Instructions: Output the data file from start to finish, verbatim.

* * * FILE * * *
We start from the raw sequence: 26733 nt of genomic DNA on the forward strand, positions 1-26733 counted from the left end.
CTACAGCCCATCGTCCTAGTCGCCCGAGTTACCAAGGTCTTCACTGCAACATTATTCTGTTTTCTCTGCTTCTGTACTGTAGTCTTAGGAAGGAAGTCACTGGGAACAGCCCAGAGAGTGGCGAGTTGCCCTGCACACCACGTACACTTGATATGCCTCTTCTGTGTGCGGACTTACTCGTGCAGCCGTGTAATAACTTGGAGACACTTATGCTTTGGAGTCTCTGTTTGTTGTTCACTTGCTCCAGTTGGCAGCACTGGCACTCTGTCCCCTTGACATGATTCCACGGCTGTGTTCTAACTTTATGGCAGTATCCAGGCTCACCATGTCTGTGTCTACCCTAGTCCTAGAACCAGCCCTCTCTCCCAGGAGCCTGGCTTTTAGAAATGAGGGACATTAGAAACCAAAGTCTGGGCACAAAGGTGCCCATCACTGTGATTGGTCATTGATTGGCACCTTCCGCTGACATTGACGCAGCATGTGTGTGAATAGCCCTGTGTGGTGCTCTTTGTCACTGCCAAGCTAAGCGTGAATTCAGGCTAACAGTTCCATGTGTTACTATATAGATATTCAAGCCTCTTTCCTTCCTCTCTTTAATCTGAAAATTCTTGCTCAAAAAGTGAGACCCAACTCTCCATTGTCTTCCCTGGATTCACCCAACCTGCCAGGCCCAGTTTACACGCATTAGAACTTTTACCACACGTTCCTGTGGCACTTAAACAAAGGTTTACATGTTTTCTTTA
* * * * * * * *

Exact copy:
We start from the raw sequence: 26733 nt of genomic DNA on the forward strand, positions 1-26733 counted from the left end.
CTACAGCCCATCGTCCTAGTCGCCCGAGTTACCAAGGTCTTCACTGCAACATTATTCTGTTTTCTCTGCTTCTGTACTGTAGTCTTAGGAAGGAAGTCACTGGGAACAGCCCAGAGAGTGGCGAGTTGCCCTGCACACCACGTACACTTGATATGCCTCTTCTGTGTGCGGACTTACTCGTGCAGCCGTGTAATAACTTGGAGACACTTATGCTTTGGAGTCTCTGTTTGTTGTTCACTTGCTCCAGTTGGCAGCACTGGCACTCTGTCCCCTTGACATGATTCCACGGCTGTGTTCTAACTTTATGGCAGTATCCAGGCTCACCATGTCTGTGTCTACCCTAGTCCTAGAACCAGCCCTCTCTCCCAGGAGCCTGGCTTTTAGAAATGAGGGACATTAGAAACCAAAGTCTGGGCACAAAGGTGCCCATCACTGTGATTGGTCATTGATTGGCACCTTCCGCTGACATTGACGCAGCATGTGTGTGAATAGCCCTGTGTGGTGCTCTTTGTCACTGCCAAGCTAAGCGTGAATTCAGGCTAACAGTTCCATGTGTTACTATATAGATATTCAAGCCTCTTTCCTTCCTCTCTTTAATCTGAAAATTCTTGCTCAAAAAGTGAGACCCAACTCTCCATTGTCTTCCCTGGATTCACCCAACCTGCCAGGCCCAGTTTACACGCATTAGAACTTTTACCACACGTTCCTGTGGCACTTAAACAAAGGTTTACATGTTTTCTTTA